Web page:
The one “no one ever does in a park”

At centre, prince Hamlet, played by James Soares-Correia, shares a laugh with backstabbing friends Guildenstern, played by director Keith Williams, left, and Rosencrantz, played by producer Andrew Patterson, right, during Bard in the Park’s opening show at Norwood Park on June 4. PHOTO: Jon Muldoon
At centre, prince Hamlet, played by James Soares-Correia, shares a laugh with backstabbing friends Guildenstern, played by director Keith Williams, left, and Rosencrantz, played by producer Andrew Patterson, right, during Bard in the Park’s opening show at Norwood Park on June 4.
PHOTO: Jon Muldoon

To be, or not to be?

That wasn’t much of a question once actors in the local Bard in the Park troupe got the idea of staging Hamlet.

But it was a crazy pitch.

“Let’s do the one that no one ever does in a park!” is how actor and producer Andrew Patterson remembers it.

Hamlet is among Shakespeare’s best-known plays, complete with a brooding Danish prince, a murder most foul, and more murders after that.

But with a four-hour runtime, hardly anyone dares perform it for an audience sitting on a lawn.

Still, the all-volunteer Bard in the Park is nothing if not up for a challenge. And given that they make their own costumes, several are expert with scissors.

This spring, Patterson and director Keith Williams managed to snip Shakespeare’s original Hamlet down to a park-friendly two hours. Actor James Soares-Correia, who played the villain Iago in last year’s Othello, was willing to take on the daunting title role.

Laertes, played by Caedmon Ricker-Wilson, speaks to Ophelia, played by Olivia Jon, during Bard in the Park's opening night performance of Hamlet at Norwood Park. PHOTO: Jon Muldoon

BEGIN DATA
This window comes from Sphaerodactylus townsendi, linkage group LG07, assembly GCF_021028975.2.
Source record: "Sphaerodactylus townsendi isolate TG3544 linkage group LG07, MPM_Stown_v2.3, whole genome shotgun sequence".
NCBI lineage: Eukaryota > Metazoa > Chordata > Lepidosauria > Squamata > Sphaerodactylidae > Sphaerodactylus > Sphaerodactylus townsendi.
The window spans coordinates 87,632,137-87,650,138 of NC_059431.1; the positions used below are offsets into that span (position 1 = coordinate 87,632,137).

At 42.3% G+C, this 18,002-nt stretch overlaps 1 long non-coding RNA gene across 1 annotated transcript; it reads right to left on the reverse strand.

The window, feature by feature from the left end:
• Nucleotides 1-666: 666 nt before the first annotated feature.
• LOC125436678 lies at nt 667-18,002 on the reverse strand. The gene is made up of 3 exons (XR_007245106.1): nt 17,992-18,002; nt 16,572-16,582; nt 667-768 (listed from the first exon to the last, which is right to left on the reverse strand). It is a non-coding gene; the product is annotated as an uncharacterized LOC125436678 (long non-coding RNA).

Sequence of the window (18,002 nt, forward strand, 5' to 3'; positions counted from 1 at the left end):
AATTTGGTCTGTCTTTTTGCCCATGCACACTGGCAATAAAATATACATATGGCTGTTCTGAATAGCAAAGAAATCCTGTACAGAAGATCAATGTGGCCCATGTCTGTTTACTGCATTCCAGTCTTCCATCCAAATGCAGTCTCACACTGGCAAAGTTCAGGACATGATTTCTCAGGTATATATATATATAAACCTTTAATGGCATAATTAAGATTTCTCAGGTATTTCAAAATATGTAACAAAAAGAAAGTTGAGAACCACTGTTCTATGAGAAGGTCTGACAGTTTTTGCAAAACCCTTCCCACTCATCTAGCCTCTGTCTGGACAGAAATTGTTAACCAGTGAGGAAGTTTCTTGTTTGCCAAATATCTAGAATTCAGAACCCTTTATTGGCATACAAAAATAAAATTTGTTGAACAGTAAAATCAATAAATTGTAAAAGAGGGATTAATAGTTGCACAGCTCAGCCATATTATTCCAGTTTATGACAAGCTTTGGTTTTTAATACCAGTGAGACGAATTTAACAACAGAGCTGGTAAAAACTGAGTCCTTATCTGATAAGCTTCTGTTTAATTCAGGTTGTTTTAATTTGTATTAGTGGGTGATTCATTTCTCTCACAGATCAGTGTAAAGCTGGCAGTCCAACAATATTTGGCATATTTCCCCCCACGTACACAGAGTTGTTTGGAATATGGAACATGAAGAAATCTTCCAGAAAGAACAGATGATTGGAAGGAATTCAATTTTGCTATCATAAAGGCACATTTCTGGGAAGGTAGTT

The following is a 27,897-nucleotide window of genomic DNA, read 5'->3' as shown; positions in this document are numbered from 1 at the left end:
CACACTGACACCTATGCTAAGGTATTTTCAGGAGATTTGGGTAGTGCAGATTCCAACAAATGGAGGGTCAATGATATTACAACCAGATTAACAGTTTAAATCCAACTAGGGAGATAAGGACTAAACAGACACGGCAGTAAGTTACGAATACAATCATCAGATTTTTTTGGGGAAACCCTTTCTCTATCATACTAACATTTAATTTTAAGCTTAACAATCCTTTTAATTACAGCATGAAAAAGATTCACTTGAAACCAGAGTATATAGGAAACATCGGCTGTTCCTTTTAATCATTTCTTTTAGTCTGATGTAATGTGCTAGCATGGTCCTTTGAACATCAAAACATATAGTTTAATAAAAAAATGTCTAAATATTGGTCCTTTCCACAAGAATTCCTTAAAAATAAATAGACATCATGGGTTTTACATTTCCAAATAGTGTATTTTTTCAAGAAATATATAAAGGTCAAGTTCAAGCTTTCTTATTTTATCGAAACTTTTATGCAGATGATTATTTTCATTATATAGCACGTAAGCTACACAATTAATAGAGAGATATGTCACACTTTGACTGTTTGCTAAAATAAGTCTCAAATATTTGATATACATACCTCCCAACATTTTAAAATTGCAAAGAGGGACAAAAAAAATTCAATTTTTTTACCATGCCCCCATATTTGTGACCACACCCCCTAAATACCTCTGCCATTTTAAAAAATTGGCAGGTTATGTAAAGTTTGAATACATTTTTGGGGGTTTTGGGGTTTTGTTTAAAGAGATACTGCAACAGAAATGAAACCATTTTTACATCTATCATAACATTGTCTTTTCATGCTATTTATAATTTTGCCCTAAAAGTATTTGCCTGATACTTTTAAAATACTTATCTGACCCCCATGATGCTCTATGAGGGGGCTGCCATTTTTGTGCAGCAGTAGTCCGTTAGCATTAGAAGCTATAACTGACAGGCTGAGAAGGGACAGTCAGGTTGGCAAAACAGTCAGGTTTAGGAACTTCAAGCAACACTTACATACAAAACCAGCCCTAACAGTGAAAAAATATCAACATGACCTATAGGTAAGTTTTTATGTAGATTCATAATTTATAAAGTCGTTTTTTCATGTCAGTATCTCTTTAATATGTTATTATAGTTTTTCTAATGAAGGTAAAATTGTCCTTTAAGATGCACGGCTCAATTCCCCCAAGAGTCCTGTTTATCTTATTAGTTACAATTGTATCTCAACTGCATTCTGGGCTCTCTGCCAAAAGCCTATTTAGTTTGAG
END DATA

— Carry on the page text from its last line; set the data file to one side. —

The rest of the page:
Laertes, played by Caedmon Ricker-Wilson, speaks to Ophelia, played by Olivia Jon, during Bard in the Park’s opening night performance of Hamlet at Norwood Park.
PHOTO: Jon Muldoon

As it happens, the Stratford Festival got the same idea and made Hamlet its feature play.

“Every year we forget to consult with Stratford,” joked Williams, who doubles as Guildenstern in the play.

“No, they forget to consult with us,” said Patterson, who happens to play Guildenstern’s best friend, Rosencrantz.

Melissa Beveridge, who plays Gertrude, led the effort to re-tailor last year’s flashy Othello costumes to better suit Hamlet’s darker mood.

Speaking during an early dress rehearsal, Beveridge was interrupted by actor Caedmon Ricker-Wilson, who walked out from behind a bedsheet dressed in Laertes’ outfit – a black, fur-lined cloak and a dark jacket studded with silvery, star-like buttons.

“They’re not precisely Dark Ages Denmark,” said Williamson.

“They’re more like Value Village Toronto,” said Patterson. “But made wonderful by Melissa.”

For his part, Soares-Correia said every actor knows in the back of his mind that he might one day “shake hands with Hamlet,” and try to give him life.

Hamlet, played by James Soares-Correia, speaks with a sword at his side during a performance at Norwood Park. PHOTO: Jon Muldoon
Hamlet, played by James Soares-Correia, speaks with a sword at his side during a performance at Norwood Park.
PHOTO: Jon Muldoon

Many are daunted by the intensity of the role, and by its length – Hamlet has more lines than any other character in Shakespeare’s three dozen plays.

But Soares-Correia welcomed the challenge, noting that Shakespeare also gives the young prince plenty of fuel for drama.

“That first scene, watching my uncle schmoozing with my mother and everyone hanging on him hand and foot – that definitely fuels Hamlet’s first monologue,” he said.

“‘Oh, that this too too solid flesh would melt,’” he said, quoting the play.

“What a way to start.”

Bard in the Park will perform Hamlet at the Alex Christie band shell in Kew Gardens at 7 p.m. every night from June 16 to June 20, with 2 p.m. matinee shows on Saturday, June 20 and Sunday, June 21.


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